Rather than adopting this rationale, Shadal goes on to say that eating "inferior" types of food such as terefah, nevelah, and sheratsim "cannot be separated from an inferior and lowly spiritual character. A person who eats such foods, other than by necessity, is an inferior and deficient person who has no sense of the exaltedness of humankind and who is likely to fall into all kinds of unworthy and evil conduct." This opinion seems to differ, at least to some extent, from Shadal's view in Yesodei Ha-Torah that it really doesn't matter which foods are asur as long as some of them are.

    Rabbi de Cologna and the other members of Napoleon's Sanhedrin had to toe a careful line between faithfulness to halakha and deference to the French state and French public opinion. It seems to me that considerations of "what will the goyim think" and "of course we're good Frenchmen" were as important as any others in Cologna's response to Mordecai Noah's project.

  6. I would conjecture that Yesode Ha-Torah should be given priority as to his views; unless they are somehow complimentary. It was written in 1839 and tinkered with until it reached its final form, and published shortly before his death. His Torah commentary, on the other hand, is a compilation.

    As for Cologna's reply, it seems pretty clear what he was intending. First of all, he did not reply to Noah. He replied in a French journal. One can only imagine what the French periodicals had been saying when word of Noah's project had come. Secondly, he ends with a declaration that the Jews are entirely devoted to the countries in which they reside. This declaration is meant for non-Jewish consumption. Indeed, he (and Rabbis Hirschell and Meldola) must have been quite chagrined when Noah's plan reached them. Jews had been doing pretty nicely in France and England. It is no surprise that later in the century Zionism spoke so strongly to the Jews in Eastern Europe. As for Zunz, apparently his reaction was much more favorable. He (along with several other German Jews) were interested in Jewish emigration to the United States, and sent Noah a reply requesting more information. This letter was published in the AJHS XX (1911) and I would be happy to send it to you and anyone else who emails me.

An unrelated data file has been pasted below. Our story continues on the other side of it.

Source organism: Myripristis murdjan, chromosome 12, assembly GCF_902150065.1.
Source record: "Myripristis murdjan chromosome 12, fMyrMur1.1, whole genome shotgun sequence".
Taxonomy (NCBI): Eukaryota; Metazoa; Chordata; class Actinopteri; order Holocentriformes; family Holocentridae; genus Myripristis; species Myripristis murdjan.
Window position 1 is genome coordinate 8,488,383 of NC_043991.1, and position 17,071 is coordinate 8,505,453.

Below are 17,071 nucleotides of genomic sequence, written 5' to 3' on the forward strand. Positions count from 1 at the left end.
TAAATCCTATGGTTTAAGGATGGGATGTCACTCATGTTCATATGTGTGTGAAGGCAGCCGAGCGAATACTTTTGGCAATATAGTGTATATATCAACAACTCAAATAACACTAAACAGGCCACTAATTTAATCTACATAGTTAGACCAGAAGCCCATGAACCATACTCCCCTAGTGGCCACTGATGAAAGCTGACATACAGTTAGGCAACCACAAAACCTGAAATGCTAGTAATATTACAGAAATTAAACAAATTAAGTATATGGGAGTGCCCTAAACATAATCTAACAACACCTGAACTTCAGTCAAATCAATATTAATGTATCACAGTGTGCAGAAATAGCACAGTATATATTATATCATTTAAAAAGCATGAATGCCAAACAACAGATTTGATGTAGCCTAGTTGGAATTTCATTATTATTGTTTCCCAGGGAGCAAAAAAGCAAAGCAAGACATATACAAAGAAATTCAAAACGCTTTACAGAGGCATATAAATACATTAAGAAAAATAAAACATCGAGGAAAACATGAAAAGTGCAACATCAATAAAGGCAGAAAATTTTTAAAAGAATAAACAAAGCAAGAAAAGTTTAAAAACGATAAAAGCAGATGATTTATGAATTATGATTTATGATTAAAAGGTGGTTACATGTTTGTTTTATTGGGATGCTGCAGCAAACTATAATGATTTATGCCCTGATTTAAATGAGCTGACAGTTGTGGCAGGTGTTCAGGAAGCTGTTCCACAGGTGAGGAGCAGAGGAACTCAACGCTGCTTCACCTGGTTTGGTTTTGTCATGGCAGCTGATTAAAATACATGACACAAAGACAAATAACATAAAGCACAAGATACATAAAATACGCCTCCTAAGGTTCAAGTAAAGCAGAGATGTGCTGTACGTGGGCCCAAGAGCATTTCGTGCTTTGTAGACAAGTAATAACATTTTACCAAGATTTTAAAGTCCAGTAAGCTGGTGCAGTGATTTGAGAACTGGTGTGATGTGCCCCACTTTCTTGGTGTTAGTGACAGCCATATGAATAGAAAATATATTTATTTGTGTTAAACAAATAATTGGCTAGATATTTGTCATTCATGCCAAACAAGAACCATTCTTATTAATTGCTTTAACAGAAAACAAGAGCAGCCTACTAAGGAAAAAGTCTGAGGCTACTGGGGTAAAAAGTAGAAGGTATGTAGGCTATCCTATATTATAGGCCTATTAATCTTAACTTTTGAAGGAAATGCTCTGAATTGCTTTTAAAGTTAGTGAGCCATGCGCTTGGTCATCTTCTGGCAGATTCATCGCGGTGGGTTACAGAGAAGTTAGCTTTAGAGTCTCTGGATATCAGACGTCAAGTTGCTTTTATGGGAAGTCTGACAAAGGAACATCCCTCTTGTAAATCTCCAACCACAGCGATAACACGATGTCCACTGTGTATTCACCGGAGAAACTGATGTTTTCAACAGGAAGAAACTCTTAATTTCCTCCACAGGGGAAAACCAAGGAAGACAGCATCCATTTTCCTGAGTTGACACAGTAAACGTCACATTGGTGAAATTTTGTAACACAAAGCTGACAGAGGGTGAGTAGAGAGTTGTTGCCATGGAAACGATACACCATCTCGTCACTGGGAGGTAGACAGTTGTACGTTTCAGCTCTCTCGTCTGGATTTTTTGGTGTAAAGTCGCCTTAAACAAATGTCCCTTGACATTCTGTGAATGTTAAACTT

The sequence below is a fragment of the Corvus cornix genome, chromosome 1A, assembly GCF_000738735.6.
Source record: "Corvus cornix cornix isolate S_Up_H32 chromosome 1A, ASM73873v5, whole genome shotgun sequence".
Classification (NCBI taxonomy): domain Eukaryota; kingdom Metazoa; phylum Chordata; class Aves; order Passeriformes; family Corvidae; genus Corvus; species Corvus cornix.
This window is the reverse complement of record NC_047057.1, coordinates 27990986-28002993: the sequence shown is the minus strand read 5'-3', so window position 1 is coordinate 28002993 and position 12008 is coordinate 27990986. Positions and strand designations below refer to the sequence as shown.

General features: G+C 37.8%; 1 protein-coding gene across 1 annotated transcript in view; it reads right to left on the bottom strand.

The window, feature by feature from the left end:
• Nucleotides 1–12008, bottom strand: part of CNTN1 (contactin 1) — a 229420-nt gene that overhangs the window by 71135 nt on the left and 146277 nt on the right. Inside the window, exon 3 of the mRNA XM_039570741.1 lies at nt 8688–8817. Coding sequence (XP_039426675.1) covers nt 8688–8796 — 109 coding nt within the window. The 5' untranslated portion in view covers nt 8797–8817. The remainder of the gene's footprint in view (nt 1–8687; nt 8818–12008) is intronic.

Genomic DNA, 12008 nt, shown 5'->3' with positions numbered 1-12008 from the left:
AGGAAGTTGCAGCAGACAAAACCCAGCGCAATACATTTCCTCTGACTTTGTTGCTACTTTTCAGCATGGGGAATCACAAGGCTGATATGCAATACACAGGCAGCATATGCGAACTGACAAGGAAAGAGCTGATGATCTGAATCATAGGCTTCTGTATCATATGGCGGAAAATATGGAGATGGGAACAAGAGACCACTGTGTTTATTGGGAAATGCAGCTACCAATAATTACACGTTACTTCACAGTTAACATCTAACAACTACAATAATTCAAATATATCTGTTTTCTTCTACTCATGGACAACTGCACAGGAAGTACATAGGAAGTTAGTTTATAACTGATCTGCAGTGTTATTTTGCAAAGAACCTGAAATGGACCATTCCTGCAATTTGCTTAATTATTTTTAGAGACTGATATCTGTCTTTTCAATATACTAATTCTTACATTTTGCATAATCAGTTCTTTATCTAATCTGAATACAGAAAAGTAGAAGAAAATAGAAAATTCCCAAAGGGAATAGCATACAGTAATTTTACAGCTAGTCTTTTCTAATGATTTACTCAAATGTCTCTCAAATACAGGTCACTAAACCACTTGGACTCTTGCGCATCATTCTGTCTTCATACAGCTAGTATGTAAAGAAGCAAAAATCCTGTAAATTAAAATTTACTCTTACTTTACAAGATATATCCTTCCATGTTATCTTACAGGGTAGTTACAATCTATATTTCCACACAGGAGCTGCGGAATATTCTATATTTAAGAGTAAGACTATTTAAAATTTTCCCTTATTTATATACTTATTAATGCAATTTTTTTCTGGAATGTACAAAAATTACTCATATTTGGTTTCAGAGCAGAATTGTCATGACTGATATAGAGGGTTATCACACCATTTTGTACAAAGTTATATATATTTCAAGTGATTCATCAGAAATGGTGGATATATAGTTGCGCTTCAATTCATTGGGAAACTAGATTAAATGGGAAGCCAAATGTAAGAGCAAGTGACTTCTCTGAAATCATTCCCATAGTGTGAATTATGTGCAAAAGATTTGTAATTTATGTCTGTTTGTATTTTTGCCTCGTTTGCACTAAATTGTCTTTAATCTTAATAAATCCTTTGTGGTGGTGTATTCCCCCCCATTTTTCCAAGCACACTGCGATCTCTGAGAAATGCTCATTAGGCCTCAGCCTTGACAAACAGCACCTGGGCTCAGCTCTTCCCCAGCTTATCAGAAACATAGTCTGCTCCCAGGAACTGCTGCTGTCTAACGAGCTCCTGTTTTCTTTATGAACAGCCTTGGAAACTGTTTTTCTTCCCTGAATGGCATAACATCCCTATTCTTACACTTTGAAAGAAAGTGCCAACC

This doesn't mean that Cologna et al didn't truly believe what they were writing. Indeed, in 1825 the possibility of the Jews lifting themselves out of exile was exceedingly remote, and surely almost no one could imagine it. Someone who could imagine it, like Noah, must have come across like a bit of a nutcase. 50 years earlier Mendelssohn cited the 3 oaths in a letter to a non-Jew who had proposed the establishment of a Jewish state in Palestine.

  7. Not only a nutcase, but a get-rich-quick schemer. Noah admitted at some point that he would have made out well if the Ararat plan had succeeded. His scheme was a fascinating blend of unreal expectations and megalomania with meticulous planning and sincere ahavat Yisrael. Later in life he made a famous speech in favor of emigration to Palestine, years before Pinsker or Kalischer.

  8. Interesting post. I particularly enjoyed the portraits of the Parisian Sanhedrin, as I am currently putting together a small exhibition on the Sanhedrin. Do you mind if I ask what the source was? If I can get hold of a copy, it might be a nice addition to the exhibition.

    Incidentally, I blogged briefly about the Decisions Docrinales of the Sanhedrin over here.

  9. Daniel, the image is in Nahum Sokolow's "History of Zionism" volume 1 between pgs 84 and 85. The images were supplied by Israel Abrahams, as you can see from the page itself.

    I have some more Sanhedrin material, and would be happy to send some your way, or at least let you know what I've got. Please email me if you are interested.

  10. lawrence kaplan

    You make a common mistake regarding the Rambam on dietary laws. Th Rambam in Guide 3:35 refers to his comments in the Shemoneh Perakim Chapter 4, and says that the reason for dietary laws is as a moral discipline, to curb excessive desire for food and drink. He repeats this point at the beginning of 3:48. The question now is, granted that it makes moral and psychological sense, as a moral discipine, to forbid blanketly certain types of food, but why then pig as opposed to beef. It is in connection with this issue of what particular categories of food are to be forbiden, ONCE THE BASIC RATIONALE FOR FORBIDDING CERTAIN CATEGORIES HAS BEEN ESTABLISHED ALREADY, that the Rambam invokes hygienic explanations.

  11. This is my name.
    Skimming, looked interesting. I think Ramban, Abarbanel, Ralbag, others, also discuss the reason for non kosher. I think it's one of the ironic cases where the Abarbanel group "attack" the other Rishonim, and say the Torah is not a health book. Of course there's the medrash tanchuma's approach as well.